A secular alliance can stop the BJP’s march
Lalu Prasad of the RJD, Sharad Yadav and Nitish Kumar of the JD(U) and the Congress could stop the march of the forces of Hindutva in Bihar when they unitedly fought the by-elections in August and won six of the 10 assembly seats.ht view Updated: Oct 12, 2014 23:33 IST
The secular parties of Maharashtra are missing the logic of alliances at this critical stage in Indian history.
Lalu Prasad of the RJD, Sharad Yadav and Nitish Kumar of the JD(U) and the Congress could stop the march of the forces of Hindutva in Bihar when they unitedly fought the by-elections in August and won six of the 10 assembly seats.
The Bihar experiment has proved that the BJP is stoppable only if the secularists stand together against it.
Is the Bihar model of a united front replicable in the whole country? Do the scattered secular forces realise this? Mulayam Singh Yadav could trounce the BJP in the September by-elections because Mayawati opted out of the contest.
It has also been mentioned that the federal political system acts as a roadblock in the way of any ideological hegemonising of Indian society because the states enjoy relative autonomy.
This is only one part of the story. It is under the protective umbrella provided by the Modi government that the Sangh parivar has been boldly carrying forward its agenda of protecting the Hindus from “conversion” to Islam by Muslim boys who are “enticing girls to marry them”. Thus, it needs to be remembered that the BJP is posing a challenge to every leader and in this all-India contest, the regionalists are unequal to the task and efforts to float a third front of opposition regional parties to unitedly fight elections.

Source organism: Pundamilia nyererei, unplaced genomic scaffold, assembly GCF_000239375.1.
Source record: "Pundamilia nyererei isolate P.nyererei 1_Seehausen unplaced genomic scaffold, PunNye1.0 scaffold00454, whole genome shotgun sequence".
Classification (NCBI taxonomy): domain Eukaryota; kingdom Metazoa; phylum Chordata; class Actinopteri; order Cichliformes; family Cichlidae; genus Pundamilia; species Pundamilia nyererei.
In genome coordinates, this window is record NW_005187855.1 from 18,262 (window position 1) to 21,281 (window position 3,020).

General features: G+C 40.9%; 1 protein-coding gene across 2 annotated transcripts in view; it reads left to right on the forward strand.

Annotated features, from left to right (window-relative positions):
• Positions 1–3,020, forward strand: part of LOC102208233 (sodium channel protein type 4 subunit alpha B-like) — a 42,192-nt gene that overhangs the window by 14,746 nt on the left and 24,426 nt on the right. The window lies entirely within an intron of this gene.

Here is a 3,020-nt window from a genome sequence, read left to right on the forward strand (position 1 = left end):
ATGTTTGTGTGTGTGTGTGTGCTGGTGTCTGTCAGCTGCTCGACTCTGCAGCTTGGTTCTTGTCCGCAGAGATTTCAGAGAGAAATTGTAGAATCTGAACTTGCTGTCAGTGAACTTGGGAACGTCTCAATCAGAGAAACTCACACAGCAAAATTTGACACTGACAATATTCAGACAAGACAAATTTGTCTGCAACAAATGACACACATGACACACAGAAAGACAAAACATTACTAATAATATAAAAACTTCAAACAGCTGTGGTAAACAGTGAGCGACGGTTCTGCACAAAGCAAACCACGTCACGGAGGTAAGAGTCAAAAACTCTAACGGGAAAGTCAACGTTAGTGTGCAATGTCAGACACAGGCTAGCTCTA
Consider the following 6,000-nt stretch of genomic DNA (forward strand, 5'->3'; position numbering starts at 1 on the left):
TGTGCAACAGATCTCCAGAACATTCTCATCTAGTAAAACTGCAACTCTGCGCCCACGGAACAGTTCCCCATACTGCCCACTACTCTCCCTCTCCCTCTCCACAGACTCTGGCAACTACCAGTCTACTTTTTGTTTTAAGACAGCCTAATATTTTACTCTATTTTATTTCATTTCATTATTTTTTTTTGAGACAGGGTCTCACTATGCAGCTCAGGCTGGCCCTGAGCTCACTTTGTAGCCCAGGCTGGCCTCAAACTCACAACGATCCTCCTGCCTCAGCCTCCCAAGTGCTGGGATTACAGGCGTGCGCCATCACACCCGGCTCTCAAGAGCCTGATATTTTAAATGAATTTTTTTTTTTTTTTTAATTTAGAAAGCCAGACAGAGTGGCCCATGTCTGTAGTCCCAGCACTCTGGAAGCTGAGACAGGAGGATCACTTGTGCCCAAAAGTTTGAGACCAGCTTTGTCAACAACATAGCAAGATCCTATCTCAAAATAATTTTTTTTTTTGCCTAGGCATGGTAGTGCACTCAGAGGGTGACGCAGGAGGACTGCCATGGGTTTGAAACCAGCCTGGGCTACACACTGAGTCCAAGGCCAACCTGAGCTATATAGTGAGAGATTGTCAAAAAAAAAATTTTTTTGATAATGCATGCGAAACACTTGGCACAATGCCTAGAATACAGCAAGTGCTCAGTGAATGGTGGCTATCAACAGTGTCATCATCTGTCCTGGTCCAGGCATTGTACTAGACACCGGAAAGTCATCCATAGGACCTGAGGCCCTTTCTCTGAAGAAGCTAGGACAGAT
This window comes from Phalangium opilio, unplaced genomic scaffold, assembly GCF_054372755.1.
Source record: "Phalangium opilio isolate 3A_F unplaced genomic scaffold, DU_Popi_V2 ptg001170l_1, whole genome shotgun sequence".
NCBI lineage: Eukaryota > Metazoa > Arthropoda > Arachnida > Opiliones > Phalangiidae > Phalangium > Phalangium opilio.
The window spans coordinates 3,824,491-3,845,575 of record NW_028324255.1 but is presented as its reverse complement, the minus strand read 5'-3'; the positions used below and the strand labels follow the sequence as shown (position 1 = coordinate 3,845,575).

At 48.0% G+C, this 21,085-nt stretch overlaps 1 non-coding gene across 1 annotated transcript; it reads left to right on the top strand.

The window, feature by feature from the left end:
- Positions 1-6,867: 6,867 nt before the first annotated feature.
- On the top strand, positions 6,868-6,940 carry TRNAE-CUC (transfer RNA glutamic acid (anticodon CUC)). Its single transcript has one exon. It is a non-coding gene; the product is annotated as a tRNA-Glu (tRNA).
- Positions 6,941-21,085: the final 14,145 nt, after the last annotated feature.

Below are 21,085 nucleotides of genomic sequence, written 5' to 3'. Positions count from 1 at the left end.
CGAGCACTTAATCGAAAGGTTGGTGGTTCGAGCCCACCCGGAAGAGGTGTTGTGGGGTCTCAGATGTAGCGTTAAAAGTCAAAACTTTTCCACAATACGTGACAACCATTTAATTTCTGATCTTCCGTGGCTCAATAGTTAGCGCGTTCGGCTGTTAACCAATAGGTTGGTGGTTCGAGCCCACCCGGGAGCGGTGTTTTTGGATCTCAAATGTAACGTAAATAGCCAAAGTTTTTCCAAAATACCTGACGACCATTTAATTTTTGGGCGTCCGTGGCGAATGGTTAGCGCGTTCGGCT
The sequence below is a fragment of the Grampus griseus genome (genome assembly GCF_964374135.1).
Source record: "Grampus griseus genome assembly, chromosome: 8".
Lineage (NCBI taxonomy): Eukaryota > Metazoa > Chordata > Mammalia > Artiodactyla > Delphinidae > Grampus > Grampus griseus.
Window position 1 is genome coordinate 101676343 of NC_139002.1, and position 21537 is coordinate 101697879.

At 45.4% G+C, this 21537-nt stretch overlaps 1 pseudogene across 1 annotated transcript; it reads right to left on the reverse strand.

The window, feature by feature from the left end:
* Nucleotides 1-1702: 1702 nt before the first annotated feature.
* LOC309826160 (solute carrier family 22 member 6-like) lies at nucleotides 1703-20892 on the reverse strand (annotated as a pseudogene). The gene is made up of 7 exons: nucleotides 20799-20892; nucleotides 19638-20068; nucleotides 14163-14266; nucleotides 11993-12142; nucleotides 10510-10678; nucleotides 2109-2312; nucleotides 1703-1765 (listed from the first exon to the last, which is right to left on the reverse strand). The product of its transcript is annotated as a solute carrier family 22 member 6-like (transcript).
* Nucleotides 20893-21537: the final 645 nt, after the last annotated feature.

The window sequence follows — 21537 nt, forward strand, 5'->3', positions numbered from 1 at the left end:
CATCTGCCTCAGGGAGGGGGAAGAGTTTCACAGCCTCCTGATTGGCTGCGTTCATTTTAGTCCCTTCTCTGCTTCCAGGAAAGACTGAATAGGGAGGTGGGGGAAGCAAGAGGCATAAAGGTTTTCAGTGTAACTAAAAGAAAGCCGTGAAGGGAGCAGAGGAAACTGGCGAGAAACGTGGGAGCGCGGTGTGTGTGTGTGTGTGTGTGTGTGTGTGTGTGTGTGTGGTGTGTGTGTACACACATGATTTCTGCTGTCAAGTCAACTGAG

Has this reality changed? The answer is a big no.
Mamata Banerjee has appealed to the communist parties to form a united front to fight against the rising influence of the BJP in West Bengal. Naveen Patnaik should have learnt his lessons from his own past that all branches of the Sangh parivar actively get involved in communalisation by targeting Christians and tribals in his state.
The inter-related logic of the above narrative is based on an empirical reality of India that neither the fragmented secular, political forces nor just the federal-regional reality of the country’s politics can succeed in preventing the march of the monolithic, ideological Sangh parivar.
The writing on the wall is quite clear. The Sangh parivar has a clear goal of capturing the levers of power in the whole of India and thus communalising society. The spread of this dangerous politics can only be stopped by united democratic forces.
CP Bhambhri taught politics at Jawaharlal Nehru University, New Delhi
The views expressed by the author are personal